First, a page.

There are major differences between state and federal courts. State courts are commonly referred to as general jurisdiction courts, where a judge’s courtroom is able to hear and decide issues ranging from common law to state and federal statutes. But federal courts do not enjoy the same latitude in hearing and deciding cases.
The role of the federal judiciary is constricted to hearing cases and controversies as defined by the U.S. Constitution in Article III. This limitation on federal courts prevents a federal judge from deciding a case based primarily on state law (unless the parties are from different states). This concept is known as subject matter jurisdiction.
Court Balks at Deciding Case
This legal principle of subject matter jurisdiction was recently put on display by a federal court out of California. In that case, a trucking company was suing the Federal Motor Carrier Safety Administration over a pending stop work order. But before the court even addressed the merits and ultimate issues of that case, it first explained why it did not have the authority to come to any conclusion on the agency’s actions.
In that case, Foothill Packing, Inc. v. United States Department of Transportation, the FMCSA issued a cease work order to the company. The company was ordered to cease work after failing a compliance review of their operations. The company appealed to the agency, but it did not look like they would reverse their decision, but had thirty days to decide under federal law.
Instead of waiting for the agency to decide, the company took their case to the federal court. In their suit the company asked the court to set aside the agency’s decision, and allow them to go forward with their work. They based their petition on the improvements made since the stop work order. But the company failed to persuade the court that they had authority to hear the case.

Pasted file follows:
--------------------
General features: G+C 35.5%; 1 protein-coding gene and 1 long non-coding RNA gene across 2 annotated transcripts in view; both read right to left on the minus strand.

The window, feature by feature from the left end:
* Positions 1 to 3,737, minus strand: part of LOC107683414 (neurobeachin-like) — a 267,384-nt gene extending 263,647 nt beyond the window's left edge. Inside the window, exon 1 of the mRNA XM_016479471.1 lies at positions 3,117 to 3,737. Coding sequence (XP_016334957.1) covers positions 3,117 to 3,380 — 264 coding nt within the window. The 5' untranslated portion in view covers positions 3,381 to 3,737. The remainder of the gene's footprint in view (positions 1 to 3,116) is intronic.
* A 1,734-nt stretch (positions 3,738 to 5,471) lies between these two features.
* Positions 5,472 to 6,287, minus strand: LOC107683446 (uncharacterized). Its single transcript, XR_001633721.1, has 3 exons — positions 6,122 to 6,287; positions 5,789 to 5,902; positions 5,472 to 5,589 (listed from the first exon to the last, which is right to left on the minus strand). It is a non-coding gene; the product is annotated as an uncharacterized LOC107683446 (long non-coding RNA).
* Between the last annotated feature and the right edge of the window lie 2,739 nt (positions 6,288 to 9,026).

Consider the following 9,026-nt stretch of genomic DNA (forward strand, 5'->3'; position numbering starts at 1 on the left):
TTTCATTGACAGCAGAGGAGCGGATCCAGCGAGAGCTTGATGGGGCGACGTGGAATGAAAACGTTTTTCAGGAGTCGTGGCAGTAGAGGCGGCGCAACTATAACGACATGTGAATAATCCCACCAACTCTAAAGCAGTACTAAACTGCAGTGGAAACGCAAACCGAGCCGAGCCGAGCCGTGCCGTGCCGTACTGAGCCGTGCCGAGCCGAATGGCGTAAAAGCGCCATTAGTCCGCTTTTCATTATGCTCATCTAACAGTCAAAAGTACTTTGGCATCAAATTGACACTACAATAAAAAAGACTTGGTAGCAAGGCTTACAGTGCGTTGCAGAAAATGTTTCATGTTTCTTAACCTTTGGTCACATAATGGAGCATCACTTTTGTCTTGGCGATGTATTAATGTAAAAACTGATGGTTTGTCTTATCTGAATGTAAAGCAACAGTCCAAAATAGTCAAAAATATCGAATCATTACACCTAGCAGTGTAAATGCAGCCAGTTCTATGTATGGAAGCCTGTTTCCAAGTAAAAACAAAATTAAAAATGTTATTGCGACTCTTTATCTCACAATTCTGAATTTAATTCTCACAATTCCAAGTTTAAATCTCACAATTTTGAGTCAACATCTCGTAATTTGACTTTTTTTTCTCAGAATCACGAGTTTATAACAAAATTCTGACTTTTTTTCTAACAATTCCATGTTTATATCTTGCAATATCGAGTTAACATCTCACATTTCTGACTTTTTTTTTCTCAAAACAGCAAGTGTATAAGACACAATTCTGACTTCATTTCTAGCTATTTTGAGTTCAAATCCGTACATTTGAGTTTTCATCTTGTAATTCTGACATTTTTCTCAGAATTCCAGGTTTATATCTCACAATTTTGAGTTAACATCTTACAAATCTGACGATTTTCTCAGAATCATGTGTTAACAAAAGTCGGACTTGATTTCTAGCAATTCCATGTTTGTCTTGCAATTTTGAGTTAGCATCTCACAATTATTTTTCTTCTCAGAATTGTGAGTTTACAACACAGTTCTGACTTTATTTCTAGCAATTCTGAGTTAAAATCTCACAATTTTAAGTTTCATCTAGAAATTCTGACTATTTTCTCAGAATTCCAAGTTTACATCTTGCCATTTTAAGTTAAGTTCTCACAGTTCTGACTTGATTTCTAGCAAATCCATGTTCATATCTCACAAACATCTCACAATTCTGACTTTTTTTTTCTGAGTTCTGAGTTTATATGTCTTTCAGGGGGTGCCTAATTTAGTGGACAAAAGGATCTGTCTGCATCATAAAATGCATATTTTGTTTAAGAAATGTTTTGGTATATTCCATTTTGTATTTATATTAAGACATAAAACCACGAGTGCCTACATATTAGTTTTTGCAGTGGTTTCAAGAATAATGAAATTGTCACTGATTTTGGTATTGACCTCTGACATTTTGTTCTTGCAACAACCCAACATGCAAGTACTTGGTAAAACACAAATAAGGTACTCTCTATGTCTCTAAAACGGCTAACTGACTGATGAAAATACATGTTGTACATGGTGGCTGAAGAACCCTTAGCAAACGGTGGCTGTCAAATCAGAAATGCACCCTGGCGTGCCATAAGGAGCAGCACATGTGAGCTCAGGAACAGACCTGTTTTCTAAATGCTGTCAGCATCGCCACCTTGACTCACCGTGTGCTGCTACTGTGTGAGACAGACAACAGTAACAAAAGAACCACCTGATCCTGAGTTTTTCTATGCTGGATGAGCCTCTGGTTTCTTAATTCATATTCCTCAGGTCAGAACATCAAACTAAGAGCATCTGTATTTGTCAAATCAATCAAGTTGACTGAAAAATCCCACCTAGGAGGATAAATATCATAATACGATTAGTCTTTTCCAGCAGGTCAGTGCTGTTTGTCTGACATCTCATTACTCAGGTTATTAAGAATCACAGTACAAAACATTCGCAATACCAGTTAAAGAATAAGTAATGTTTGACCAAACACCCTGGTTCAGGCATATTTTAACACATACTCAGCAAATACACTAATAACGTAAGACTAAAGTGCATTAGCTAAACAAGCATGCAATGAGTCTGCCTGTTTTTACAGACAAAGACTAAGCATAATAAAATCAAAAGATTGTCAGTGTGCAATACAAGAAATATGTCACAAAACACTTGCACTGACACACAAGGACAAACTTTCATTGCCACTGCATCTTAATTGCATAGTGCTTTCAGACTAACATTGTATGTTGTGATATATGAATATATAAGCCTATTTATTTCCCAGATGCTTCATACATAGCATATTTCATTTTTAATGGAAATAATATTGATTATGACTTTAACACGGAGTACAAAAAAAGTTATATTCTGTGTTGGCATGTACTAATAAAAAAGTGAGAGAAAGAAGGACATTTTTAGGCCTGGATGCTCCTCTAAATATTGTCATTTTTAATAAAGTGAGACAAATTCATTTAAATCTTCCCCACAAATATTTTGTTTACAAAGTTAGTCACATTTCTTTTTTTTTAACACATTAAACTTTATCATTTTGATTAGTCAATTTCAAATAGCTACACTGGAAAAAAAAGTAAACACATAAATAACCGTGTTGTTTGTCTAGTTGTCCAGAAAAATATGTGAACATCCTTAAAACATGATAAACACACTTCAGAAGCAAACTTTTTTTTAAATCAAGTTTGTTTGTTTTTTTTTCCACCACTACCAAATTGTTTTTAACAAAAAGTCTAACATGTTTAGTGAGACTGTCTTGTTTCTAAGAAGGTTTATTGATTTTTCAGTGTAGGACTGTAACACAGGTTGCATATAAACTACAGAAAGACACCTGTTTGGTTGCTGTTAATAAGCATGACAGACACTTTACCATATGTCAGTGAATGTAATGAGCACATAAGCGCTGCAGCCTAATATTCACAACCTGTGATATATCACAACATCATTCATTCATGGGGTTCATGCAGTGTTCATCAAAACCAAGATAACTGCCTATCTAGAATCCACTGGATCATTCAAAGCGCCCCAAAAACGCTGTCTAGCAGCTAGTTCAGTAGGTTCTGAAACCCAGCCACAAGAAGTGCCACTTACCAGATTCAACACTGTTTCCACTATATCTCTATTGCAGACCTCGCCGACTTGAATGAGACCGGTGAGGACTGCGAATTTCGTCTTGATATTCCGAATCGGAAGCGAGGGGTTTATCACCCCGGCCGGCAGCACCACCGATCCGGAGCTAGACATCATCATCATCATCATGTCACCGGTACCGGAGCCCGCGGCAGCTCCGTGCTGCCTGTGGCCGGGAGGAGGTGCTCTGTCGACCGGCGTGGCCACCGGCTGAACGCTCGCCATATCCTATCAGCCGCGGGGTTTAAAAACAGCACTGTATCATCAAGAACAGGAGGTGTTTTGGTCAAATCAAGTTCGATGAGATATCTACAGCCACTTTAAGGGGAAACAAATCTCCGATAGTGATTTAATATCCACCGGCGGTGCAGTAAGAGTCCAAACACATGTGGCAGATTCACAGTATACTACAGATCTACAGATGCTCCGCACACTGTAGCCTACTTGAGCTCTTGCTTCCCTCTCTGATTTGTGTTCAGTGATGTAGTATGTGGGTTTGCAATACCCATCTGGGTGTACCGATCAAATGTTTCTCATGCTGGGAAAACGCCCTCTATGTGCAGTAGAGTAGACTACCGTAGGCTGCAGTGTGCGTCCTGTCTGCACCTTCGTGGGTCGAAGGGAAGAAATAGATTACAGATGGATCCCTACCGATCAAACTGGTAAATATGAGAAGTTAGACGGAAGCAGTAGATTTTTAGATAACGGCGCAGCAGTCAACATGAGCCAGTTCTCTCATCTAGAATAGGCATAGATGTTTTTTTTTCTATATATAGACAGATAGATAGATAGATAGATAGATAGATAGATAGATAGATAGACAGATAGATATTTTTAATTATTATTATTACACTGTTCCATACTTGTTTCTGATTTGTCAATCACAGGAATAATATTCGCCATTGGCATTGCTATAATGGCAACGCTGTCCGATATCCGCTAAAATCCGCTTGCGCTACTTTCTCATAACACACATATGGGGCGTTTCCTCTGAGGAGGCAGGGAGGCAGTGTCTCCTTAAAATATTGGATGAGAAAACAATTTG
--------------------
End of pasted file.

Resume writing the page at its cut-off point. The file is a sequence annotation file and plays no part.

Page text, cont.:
Under federal law, a court is not allowed to hear and decide a case based on agency actions until the agency action is final, and all administrative methods of appealing the decision have been exhausted. Of course there are exceptions to this general rule, but in the majority of cases a federal court will not hear or decide issues on agency actions until it is final. In this case the court did not decide the merits because the agency still had time to decide on the company’s appeal.
Knowing when and how to make a case federal is important, particularly to those in the trucking industry. Most cases involving trucking companies will be heard in federal court because the nature of the business is interstate. Therefore federal courts are better equipped and have the jurisdiction to hear these cases. So getting the right legal team on your side is key.
Your Partner in Federal Court
At Anderson and Yamada we dedicate our legal practice to representing clients dealing with trucking law issues in federal courts. If you have a legal issue involving your trucking company, contact us today. We are the team your company needs.